The late Bishop Edward Daly’s beloved cat Tom was given his forever home last week, and now new owner Dave Graham has encouraged others to consider adopting an older pet.
Bishop Daly, whose photograph became the iconic image of Bloody Sunday in 1972, passed away last August at the age of 82.
Tragically his ginger feline companion Tom, who he had cherished for more than 15 years, suddenly found himself homeless as a result.
Generous Dave Graham from Coleraine, who previously worked for charity Cats Protection, explained how he instantly fell in love with Tom when he met him at his local animal rescue centre.
“I went along to Rainbow Rescue and Rehoming after one of my very special rescue cats, Bloomer, sadly passed away just before Christmas.
“He had been very close to one of my other cats Disco, who bagan to pine very badly for him.
“Bloomer had also become somewhat of a ‘father figure’ to two young kittens I had adopted from Cats Protection, one of whom had a heart condition. I adopted them together so that one wouldn’t be left on its own.
“I wanted to get a new companion for Disco, and had really liked a gorgeous one-eyed kitten I met before I suddenly spotted Tom sitting on his own in the corner.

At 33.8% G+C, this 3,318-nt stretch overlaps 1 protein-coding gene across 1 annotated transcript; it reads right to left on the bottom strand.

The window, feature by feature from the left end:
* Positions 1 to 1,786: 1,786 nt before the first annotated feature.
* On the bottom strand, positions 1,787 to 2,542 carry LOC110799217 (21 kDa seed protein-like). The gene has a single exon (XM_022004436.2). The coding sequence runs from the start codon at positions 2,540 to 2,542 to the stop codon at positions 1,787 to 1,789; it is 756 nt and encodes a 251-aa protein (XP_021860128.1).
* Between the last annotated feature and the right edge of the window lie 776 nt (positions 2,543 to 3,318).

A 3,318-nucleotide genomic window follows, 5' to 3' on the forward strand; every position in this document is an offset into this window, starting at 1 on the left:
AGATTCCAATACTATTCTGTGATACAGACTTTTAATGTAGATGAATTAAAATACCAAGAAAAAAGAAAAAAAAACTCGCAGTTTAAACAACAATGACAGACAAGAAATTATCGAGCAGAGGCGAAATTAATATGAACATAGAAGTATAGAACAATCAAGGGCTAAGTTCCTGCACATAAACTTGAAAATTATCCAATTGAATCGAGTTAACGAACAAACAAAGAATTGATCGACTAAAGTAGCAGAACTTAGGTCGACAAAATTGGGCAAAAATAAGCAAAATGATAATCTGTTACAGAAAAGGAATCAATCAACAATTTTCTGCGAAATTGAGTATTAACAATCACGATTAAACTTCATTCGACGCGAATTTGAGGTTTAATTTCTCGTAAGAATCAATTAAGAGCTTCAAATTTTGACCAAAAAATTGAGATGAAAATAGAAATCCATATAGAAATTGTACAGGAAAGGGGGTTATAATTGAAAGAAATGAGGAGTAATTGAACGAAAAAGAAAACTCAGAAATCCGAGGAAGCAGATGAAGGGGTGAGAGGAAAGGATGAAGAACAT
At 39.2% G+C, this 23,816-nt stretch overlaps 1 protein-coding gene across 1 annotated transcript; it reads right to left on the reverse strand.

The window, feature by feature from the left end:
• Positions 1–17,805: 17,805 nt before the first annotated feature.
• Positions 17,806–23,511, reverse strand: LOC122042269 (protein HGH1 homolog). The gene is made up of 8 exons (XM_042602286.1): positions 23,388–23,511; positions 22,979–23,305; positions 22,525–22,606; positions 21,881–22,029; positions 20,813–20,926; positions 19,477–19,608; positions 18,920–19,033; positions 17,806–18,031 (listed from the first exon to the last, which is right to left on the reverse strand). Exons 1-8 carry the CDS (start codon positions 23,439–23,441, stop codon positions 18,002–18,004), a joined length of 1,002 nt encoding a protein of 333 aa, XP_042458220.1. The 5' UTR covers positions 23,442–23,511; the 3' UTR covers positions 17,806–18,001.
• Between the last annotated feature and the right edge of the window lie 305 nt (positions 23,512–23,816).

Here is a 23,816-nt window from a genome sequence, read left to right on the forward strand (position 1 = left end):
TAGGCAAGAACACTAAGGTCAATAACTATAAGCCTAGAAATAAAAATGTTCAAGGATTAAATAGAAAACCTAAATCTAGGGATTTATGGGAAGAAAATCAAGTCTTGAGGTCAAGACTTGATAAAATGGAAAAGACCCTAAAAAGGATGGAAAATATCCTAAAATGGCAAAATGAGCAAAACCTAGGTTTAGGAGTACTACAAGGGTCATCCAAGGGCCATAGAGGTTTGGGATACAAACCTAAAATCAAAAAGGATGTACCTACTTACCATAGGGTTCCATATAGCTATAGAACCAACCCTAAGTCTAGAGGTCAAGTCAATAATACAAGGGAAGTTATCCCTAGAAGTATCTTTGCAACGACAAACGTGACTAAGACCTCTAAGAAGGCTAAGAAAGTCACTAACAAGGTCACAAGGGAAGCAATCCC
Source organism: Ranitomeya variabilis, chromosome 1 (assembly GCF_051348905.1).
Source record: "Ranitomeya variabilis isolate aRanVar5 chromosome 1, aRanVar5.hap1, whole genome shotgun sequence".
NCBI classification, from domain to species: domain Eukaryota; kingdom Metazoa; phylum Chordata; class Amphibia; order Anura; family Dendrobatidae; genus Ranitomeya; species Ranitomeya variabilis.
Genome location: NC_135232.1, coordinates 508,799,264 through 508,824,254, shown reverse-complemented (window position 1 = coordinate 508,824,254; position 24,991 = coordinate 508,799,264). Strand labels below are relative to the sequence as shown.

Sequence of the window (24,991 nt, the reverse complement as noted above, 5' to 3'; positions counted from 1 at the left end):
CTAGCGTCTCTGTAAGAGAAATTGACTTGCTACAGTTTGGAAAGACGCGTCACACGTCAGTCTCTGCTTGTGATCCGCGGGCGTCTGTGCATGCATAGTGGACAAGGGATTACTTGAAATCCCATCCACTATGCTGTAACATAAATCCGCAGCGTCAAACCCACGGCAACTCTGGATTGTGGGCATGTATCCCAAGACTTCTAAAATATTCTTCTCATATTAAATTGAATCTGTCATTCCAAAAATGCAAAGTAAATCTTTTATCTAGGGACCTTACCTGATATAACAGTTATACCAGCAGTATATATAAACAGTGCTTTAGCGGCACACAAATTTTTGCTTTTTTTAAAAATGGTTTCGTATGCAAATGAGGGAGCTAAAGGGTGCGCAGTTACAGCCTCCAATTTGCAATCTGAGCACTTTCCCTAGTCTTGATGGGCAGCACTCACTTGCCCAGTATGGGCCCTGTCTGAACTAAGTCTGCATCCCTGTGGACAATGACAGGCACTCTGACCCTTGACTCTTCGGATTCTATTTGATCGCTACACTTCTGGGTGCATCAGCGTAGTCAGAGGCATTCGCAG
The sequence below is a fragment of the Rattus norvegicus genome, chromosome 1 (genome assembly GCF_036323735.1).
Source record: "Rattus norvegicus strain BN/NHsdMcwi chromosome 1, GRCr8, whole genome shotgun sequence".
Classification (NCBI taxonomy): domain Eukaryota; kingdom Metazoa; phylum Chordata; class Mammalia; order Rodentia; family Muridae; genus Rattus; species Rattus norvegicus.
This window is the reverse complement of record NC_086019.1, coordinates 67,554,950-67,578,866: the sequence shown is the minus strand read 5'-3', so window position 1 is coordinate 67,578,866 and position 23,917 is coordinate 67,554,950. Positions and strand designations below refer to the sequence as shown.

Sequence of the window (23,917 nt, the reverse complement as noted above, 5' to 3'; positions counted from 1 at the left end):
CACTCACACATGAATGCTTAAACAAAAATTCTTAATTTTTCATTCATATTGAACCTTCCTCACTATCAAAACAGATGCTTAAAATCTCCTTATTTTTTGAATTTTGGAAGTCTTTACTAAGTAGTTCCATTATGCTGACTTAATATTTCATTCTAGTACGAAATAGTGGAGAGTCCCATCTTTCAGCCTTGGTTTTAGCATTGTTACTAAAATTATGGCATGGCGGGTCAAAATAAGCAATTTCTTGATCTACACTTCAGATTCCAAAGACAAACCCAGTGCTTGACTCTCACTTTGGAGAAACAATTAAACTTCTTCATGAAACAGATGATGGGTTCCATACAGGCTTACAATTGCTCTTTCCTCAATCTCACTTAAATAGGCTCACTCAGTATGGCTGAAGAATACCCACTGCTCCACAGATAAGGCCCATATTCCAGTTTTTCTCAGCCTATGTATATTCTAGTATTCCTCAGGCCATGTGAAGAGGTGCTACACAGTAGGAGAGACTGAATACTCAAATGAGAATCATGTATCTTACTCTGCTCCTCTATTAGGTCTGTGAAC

“As soon as I put the kitten down, a lovely family snapped it up so things worked out well - because as soon as I met Tom I fell in love with him instantly.
“I was told he was at least 16, but more likely 17-years-old, and that his previous owner had died. It was then that I learned about his sad story.
“I was surprised that none of Bishop Daly’s congregation had taken poor Tom in, but perhaps they didn’t know he was in such a desperate situation.
“Perhaps they just assumed someone else was looking after him, which can sadly happen quite often after someone passes away.”
But kind-hearted Dave said he couldn’t get stop thinking about Tom’s tragic story.
He asked: “Can you imagine your beloved dog or cat was your everything in life, you’ve been together for years, you look after each other and you’re best friends. Then suddenly you pass away and they’ve got no-one to look after them. “How horrible would it be for them to loose you and suddenly find themselves all alone and without a home?
“I looked at Tom and I just hated the thought of that. I especially hated the thought of his owner looking down at him from heaven and being upset at seeing him all alone.
“Because Tom is now deaf and was used to being with one owner for his entire life, the rescue worker explained that the shelter was not the ideal place for him. He was extremely nervous and needed a home - a forever home.